This smells of pre-mature optimization –  Jason Jan 27 '12 at 13:36
@Gjallar - Please also learn the correct terms for that platform you will be using. If I am not mistaken a .Net application CAN use more then 2GB of memory. So what exactly is you question? –  Ramhound Jan 27 '12 at 13:38

6 Answers 6

up vote 1 down vote accepted

Short answer: no you can't.

Using the swap is not something applications do: the memory management system of the operating system is responsible of that.

If you need to load more than 2GB of data in your process in one time (and not retrieve data from disk per chunks as necessary), then you have a serious design problem.

EDIT: As you're already using a 64-bit OS, make sure you're compiling your application for x64 platforms (or AnyCPU) and your application is not running as a 32-bit process using WOW64.

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I would say that it really depends on the application one is writing. In many cases it could be a design problem, but sometimes there is an actual need to load very large amounts of data into memory. –  Kibbee Jan 27 '12 at 13:35
Well I can't really discuss the system's design as I am fairily new to the team and am still trying to come to grasps with the system - but this was one of the first problems I was told to look into, so I guess a redesign is slightly out of my authorization level. –  BergmannF Jan 27 '12 at 13:36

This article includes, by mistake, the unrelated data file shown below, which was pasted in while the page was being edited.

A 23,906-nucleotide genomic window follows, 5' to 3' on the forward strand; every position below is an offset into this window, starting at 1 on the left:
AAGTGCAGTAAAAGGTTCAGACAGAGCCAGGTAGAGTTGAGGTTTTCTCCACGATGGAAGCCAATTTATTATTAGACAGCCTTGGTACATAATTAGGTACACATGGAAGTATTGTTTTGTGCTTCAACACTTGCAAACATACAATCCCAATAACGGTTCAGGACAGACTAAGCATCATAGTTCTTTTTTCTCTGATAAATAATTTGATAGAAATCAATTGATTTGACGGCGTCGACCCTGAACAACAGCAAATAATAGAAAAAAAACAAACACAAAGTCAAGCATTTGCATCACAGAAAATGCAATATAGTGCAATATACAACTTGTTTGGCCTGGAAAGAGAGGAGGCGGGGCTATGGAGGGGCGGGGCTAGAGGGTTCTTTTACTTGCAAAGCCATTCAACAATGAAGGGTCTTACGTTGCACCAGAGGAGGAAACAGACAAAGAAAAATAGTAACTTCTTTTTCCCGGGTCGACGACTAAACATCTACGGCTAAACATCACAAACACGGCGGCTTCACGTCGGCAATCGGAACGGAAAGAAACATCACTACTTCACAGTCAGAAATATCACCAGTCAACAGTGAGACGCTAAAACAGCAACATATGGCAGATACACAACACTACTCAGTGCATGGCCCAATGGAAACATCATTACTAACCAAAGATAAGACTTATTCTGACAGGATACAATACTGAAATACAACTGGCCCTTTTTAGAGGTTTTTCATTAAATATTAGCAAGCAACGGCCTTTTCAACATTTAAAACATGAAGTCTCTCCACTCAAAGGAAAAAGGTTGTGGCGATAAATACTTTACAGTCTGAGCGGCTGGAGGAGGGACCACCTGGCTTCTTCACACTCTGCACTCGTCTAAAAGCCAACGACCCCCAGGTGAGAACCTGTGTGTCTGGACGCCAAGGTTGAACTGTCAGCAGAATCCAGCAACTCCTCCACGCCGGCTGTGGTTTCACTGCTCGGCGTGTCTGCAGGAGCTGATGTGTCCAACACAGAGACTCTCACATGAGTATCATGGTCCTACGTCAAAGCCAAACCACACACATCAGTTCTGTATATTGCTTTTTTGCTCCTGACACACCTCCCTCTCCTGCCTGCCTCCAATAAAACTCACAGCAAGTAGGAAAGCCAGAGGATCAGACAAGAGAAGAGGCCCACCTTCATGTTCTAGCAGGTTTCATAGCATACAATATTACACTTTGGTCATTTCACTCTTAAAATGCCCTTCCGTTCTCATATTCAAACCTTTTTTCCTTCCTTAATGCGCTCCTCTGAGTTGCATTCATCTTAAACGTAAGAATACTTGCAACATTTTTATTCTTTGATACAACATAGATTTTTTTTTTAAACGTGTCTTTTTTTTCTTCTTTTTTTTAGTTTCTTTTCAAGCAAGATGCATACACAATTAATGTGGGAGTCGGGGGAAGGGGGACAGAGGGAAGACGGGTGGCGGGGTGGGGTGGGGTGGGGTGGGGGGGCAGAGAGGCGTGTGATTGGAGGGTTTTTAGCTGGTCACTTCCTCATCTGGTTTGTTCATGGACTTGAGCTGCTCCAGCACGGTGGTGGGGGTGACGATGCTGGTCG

@Kibbee I agree that some applications really need to load more than 2GB of data. But in this particular case of the OP (many small strings), I really think it's a bad design. –  ken2k Jan 27 '12 at 13:37
@Gjallar: then you could move to 64-bit (which provides a larger addressable memory space) and ask your boss for 16GB or RAM ;-) –  ken2k Jan 27 '12 at 13:39
@Gjallar See updated answer as you're already using a 64-bit OS –  ken2k Jan 27 '12 at 13:48

I think your question amount to:

Can a 32 bit .NET application address more than 2GB of memory.

Yes, it is possible to increase the amount of memory that applications can address by adjusting the split between the memory allocated to user applications and the operating system but I would not recommend it in most cases as it can cause subtle and not so subtle problems with O/S functions, such as networking. For details on the /3GB and /USERVA switches please see this article. This will allow your application to address 3GB (minus overhead) of memory rather than 2GB.

Tools at your disposal are: